"A turn in the credit cycle is likely to show weaker banks' use of CRTs transformed but did not eliminate risk," she said.

DEAL MECHANICS

In the transactions in question, Coral Gables, Florida-based Bayview, which has $18.5 billion under management, first sold CDS to Huntington National Bank, Sofi Bank and Sofi Lending in November and December last year.

The lenders bought insurance for up to 12.5% of losses in a portfolio of automobile and student loans worth a total of $5.2 billion, according to the Moody’s reports that were issued before they were securitized in March and April.

A few months later, in March, Bayview created bonds from the Huntington CDS and sold chunks of that risk to other investors, according to Informa Global Markets data. It did a similar deal the following month with the Sofi CDS.

Investors in the bonds, whose identities could not be determined, will receive a part of an annual 7.5% insurance premium paid monthly by Huntington taking on some of the risk of defaults, according to the Moody's report about the deal.

SoFi Bank and SoFi Lending each will pay monthly a fixed premium of 1.2631% per annum on the reference pool and a floating 30-day average of SOFR, the Moody's report about that deal said.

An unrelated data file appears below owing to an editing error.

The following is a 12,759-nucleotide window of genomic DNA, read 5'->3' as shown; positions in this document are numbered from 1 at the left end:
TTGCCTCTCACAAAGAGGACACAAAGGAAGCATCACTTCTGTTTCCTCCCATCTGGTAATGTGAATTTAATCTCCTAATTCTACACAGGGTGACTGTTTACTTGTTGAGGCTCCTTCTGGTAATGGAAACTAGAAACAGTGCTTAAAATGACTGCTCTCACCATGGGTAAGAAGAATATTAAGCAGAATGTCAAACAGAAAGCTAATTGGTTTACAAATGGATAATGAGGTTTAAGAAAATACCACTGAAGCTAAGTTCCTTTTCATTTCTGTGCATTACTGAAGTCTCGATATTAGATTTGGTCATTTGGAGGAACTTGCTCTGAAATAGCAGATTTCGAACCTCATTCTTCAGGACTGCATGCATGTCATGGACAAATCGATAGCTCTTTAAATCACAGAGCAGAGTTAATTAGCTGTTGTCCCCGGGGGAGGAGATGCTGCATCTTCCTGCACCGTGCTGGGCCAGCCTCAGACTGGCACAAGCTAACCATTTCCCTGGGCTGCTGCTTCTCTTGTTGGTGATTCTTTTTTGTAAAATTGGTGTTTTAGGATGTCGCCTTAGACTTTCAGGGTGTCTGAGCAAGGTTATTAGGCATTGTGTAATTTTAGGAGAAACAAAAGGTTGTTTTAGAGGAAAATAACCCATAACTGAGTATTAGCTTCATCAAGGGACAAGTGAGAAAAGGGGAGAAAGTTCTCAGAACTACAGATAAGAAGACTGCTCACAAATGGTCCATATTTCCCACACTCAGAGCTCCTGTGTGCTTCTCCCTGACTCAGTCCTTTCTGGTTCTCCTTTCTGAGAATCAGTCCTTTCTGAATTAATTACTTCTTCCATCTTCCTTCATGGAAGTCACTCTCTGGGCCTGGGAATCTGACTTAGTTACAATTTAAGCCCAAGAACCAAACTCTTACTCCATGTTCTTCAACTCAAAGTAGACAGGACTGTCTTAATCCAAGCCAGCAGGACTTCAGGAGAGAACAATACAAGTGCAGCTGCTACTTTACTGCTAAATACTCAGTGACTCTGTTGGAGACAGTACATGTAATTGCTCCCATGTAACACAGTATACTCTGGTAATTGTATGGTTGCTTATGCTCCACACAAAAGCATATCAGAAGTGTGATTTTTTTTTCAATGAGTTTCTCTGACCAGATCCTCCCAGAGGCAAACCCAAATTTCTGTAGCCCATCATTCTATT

Bayview earned its payout from the arbitrage between the cost of structuring the transactions and the premium received, while also earning returns on some of the risk that it likely kept on its own books, the source familiar with the matter said.

CASH COLLATERAL

The industry experts said the Bayview transactions have more structural safeguards than such deals pre-crisis. This time around the money raised from reselling the insurance payment is deposited into a cash collateral account and the insurance buyer's premium payments are backed by a letter of credit.

The cash collateral in the case of Huntington is held initially at Wells Fargo. A letter of credit from the Federal Home Loan Banks of Cincinnati and San Francisco as well as Goldman Sachs back the transactions for Huntington and Sofi, the Moody's reports say.

It covers up to five months of missed fixed premium payments by them, the deal terms show.

Wells Fargo declined comment, while the Federal Home Loan banks did not provide comments. Goldman did not have an immediate comment on their participation in the trade.

In its reports, Moody’s estimated the net loss for the pool of loans for which insurance is being taken by Huntington at 0.50%. Moody’s also views 4.5% as maximum net losses in a stressed scenario to be consistent with a Aaa rating. Both are well below the 12.5% threshold for which protection is being bought.

Banks were not doing these trades because of an asset problem, but to resolve a capital problem "so investors are very happy to be the bearers of long-term high quality asset risk," said Scott Kenney, a senior analyst at asset manager Columbia Threadneedle Investments.

More such deals are likely. Kenney said Columbia Threadneedle is in talks with a bank about doing a similar trade.

(Reporting by Shankar Ramakrishnan; Editing by Paritosh Bansal and Anna Driver)